• Thu
  • Sep 18, 2014
  • Updated: 5:45pm

University's privatisation bill 'too high'

PUBLISHED : Wednesday, 31 October, 2001, 12:00am
UPDATED : Wednesday, 31 October, 2001, 12:00am

The Chinese University's demand for a $100 billion fund to finance any switch to private status has been rejected by education chiefs.


Sources have told the South China Morning Post that Secretary for Education and Manpower Fanny Law Fan Chiu-fun described the sum as too much for the Government to shoulder.


Speaking at a discussion panel at the World Economic Forum's East Asia Economic Summit yesterday, Mrs Law said private universities could better use resources and become more flexible in admitting students and developing courses.


'Privatisation is an international trend,' she said. 'But once a university goes private, there would be no government funding and it must take care of its own financing and fund-raising.


'Privatisation involves a whole range of issues and funding is only one of them,' Mrs Law told the Post. 'Universities may also have difficulty in raising money at this time.'


A Chinese University source told the Post that Mrs Law discussed the feasibility of privatising the university six months ago.


'We made it clear that it's essential for the Government to set up an endowment fund to finance the switch and future development,' the source said. 'The amount of the fund must be big enough to generate returns higher than or comparable to our current annual expenditure.'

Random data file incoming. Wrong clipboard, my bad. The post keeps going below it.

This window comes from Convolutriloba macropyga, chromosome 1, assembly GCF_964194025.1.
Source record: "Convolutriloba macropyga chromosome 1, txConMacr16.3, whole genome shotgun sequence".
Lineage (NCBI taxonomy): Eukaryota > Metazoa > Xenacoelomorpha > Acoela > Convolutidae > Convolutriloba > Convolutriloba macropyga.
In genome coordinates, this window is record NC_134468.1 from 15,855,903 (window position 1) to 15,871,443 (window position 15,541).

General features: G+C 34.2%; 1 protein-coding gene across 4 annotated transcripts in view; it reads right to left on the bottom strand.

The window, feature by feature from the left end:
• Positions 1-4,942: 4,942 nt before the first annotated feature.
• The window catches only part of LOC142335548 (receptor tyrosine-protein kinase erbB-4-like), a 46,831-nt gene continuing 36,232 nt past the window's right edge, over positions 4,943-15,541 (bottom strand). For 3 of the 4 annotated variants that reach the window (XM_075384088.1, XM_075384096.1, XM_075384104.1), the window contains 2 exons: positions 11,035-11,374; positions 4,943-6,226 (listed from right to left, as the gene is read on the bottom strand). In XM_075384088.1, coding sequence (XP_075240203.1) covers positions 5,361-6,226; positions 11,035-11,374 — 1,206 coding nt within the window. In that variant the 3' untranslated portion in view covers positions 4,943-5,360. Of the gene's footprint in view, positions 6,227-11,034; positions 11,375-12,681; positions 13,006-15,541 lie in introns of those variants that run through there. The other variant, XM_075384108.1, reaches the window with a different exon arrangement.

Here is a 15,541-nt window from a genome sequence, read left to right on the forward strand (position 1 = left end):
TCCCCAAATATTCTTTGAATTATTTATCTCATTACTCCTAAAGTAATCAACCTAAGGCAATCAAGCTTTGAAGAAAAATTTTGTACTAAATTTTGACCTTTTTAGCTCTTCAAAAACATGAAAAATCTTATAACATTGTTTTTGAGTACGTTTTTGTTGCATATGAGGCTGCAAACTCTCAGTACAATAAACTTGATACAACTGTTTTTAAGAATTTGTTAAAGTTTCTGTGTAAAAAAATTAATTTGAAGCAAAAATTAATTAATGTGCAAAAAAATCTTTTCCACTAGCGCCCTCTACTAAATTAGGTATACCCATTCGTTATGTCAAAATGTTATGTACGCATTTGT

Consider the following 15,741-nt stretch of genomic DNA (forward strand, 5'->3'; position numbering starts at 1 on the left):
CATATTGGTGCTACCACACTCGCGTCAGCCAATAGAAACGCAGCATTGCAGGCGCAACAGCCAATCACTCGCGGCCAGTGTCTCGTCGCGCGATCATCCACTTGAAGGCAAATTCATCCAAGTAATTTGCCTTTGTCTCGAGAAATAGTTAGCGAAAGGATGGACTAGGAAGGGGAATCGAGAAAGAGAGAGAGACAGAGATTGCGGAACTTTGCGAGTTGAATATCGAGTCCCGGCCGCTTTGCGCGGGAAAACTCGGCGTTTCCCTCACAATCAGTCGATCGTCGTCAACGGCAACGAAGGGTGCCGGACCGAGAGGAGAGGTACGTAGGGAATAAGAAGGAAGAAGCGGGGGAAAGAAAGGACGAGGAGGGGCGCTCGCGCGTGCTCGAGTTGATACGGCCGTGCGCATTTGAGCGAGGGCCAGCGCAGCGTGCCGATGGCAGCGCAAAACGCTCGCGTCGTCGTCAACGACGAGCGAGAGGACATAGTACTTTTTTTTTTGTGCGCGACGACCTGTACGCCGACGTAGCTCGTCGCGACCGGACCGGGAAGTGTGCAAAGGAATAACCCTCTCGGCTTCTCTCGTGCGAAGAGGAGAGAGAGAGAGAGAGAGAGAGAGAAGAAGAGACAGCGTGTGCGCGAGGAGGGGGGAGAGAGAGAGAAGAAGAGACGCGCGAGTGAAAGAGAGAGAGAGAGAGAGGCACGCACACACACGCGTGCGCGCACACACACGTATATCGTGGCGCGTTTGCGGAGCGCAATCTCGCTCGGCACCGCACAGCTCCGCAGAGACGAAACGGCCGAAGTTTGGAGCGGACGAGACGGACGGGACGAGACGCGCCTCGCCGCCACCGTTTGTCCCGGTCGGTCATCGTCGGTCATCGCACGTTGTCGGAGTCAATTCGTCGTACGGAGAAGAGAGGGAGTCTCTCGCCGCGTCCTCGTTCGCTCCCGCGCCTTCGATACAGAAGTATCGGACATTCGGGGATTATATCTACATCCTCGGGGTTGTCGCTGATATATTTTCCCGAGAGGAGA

The university receives about $3 billion a year from the University Grants Committee.


Currently all seven universities and the Institute of Education are public institutions and receive funds from the committee.


The source said Mrs Law had rejected the demand, saying the amount was too high.


'She said there was no room for discussion,' the source said.


'We have divergent views on the estimated rate of return of the endowment fund.


'We estimate it can be about five per cent, but the Government is expecting 11 or 12 per cent.'


The source said the Government's estimate was optimistic.


It is understood that education officials also have discussed the issue of privatisation with the University of Hong Kong, whose vice-chancellor Professor Ian Davies could not be reached for comment yesterday.


Mrs Law did not specify a time frame during yesterday's discussion panel, saying privatisation would remain a long-term goal and some of the eight tertiary institutions must remain public.


University of Science and Technology president Professor Paul Chu Ching-wu said he was in favour of privatisation, but estimated it would cost a research university about $60 billion to make the switch.


He urged the Government to help finance the transition and pay more scholarships to poorer students because any private university would charge higher tuition fees.


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